In short, because the number one is before other digits in our numeric system, in practice, a greater number of observations in a “ real ” dataset are likely to begin with the number one than to begin with other digits later in the sequence.

Benford’s Law is most often applied when analyzing the frequency of first digits of all observations in a series — i.

e.

, in a column of a table.

The law indicates expectations of how frequently a particular digit should appear relative to the total number of observations.

Below is a table indicating Benford’s Law expectations for first digits (Singleton, 2011):If a dataset adheres to the above distribution, it is said to follow Benford’s Law and thus likely be a naturally occurring dataset.

In contrast, if a dataset does not adhere to Benford’s distribution, then there is an increased likelihood that the dataset is, at least in part, synthetic or manipulated.

In performing analysis on the entirety of the Invoice File dataset from Stanley Black & Decker, I discovered that Benford’s Law is indeed applicable to invoice series.

Invoice data near-perfectly match Benford’s Law expectations based on the above bar graph.

A numeric breakdown of expected versus actual values is below.

To flag vendors whose body of invoices do not adhere to Benford’s Law, I stratified and clustered vendors based on two metrics.

First, I grouped vendors into four quartiles based on the total number of invoices present in the dataset.

Vendors with high volumes are of more interest than vendors with low interest as low volumes may introduce noise into Benford’s Law calculations.

For instance, I would not expect a vendor with only five transactions to adhere to any predictable distribution; there is simply not enough volume.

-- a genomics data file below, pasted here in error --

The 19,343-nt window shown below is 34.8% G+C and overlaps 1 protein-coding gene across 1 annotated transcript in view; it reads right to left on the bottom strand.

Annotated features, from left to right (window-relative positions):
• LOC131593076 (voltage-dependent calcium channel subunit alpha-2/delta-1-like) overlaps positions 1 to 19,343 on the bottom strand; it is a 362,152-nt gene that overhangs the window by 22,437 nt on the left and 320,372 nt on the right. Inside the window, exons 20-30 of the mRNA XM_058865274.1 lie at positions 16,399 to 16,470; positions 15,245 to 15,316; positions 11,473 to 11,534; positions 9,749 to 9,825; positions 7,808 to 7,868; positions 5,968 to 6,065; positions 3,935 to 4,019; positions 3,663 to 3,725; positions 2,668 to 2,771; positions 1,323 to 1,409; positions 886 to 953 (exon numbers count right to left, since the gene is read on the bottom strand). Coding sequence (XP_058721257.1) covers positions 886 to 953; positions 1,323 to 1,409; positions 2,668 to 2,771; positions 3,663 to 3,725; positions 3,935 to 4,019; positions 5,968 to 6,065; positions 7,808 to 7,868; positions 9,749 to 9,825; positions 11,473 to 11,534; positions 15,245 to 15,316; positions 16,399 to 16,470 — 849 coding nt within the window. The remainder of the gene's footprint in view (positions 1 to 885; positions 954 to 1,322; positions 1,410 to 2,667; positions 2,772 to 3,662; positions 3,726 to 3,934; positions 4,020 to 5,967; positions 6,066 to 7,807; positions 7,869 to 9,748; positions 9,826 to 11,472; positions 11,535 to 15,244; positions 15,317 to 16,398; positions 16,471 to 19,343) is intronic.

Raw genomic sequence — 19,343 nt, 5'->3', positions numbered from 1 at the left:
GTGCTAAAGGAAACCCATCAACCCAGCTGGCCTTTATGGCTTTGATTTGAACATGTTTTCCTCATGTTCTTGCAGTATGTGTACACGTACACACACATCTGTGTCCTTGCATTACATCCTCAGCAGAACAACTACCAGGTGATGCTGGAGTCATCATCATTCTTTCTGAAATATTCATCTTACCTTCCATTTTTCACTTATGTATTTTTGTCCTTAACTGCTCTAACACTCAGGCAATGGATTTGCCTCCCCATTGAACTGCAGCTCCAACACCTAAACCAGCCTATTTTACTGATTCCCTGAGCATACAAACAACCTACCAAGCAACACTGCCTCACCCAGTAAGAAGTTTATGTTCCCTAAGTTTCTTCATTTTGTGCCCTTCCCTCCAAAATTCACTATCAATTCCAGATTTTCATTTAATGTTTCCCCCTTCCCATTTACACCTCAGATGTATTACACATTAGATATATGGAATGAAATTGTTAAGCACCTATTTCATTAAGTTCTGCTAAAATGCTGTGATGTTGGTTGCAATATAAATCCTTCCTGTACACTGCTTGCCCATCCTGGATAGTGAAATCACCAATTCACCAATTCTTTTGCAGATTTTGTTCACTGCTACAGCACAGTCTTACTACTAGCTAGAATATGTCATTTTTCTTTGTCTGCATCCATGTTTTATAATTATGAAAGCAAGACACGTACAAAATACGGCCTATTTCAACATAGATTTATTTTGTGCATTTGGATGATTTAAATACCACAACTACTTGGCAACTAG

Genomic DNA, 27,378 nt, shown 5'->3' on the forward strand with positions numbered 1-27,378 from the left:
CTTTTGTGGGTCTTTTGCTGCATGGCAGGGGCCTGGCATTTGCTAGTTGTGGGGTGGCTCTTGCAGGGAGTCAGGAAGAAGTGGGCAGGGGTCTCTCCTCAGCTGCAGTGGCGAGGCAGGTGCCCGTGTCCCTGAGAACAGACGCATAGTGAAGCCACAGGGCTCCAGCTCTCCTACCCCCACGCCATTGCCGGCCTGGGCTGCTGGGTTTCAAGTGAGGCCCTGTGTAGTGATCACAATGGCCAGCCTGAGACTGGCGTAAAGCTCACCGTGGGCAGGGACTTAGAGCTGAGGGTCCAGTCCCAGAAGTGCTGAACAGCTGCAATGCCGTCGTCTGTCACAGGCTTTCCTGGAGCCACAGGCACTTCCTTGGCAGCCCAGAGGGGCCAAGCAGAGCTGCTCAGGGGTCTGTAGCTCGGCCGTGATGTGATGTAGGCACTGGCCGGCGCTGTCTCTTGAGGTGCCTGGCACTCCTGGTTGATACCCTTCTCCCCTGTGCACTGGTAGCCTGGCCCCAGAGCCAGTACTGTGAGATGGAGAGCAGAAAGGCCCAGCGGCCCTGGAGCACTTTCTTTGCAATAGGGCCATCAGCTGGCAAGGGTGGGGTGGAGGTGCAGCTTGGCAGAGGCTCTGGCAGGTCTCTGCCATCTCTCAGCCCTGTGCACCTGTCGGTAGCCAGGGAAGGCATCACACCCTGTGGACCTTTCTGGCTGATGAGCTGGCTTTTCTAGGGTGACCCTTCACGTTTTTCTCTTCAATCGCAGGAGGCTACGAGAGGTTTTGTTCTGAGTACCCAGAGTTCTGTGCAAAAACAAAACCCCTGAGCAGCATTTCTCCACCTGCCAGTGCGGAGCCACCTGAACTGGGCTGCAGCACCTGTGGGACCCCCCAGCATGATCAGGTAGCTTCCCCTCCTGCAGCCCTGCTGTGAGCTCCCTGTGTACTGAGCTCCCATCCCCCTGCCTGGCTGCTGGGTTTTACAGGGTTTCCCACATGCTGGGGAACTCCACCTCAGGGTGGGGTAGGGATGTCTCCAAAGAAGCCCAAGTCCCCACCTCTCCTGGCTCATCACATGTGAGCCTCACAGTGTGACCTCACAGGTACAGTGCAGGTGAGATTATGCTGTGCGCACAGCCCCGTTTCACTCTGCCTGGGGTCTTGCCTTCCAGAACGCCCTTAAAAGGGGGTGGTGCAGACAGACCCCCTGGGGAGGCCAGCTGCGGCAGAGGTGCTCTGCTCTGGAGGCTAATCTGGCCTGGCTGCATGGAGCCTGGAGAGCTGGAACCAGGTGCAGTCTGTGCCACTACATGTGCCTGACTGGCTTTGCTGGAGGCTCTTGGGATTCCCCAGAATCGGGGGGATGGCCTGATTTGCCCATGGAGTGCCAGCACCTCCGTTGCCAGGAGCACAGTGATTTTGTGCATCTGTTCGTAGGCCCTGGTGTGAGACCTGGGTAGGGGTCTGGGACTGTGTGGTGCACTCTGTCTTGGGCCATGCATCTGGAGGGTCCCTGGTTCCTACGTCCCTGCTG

Following this grouping, I then calculated four tiers of differences in Benford’s Law expectations, calculating each digit’s actual versus expected value and taking the total sum across all differences as the indicator for the vendor.

This created four risk tiers.

Again, only those vendors with a high Benford Risk Level are of interest.

In contrast to the Benford’s Law distribution for all invoices, distributions for the 35 vendors in the bottom right of the above matrix skew wildly from expectations despite a very high number of invoices.

Below is one example of a vendor’s actual versus predicted first digit distributions (Vendor ID 30044959).

In this case, this vendor had over 300 invoices in the provided dataset.

This behavior is irregular.

While not definitive evidence of fraud, the resulting distribution is indicative of some kind of systemic pattern.

This is the limit of applying Benford’s Law to transaction data for individual vendors — not all irregular patterns can be attributed to fraud.

Nonetheless, I would recommend that Stanley Black & Decker apply scrutiny to the vendors I have flagged to confirm that these variances are expected and explainable.

Vendor Payment TermsVendor terms are used as guides indicating the amount of time in which a purchase order should be successfully cleared.

The theory behind this particular analytic is to identify vendors that potentially do not provide sufficient payment terms to complete the purchase-to-pay process.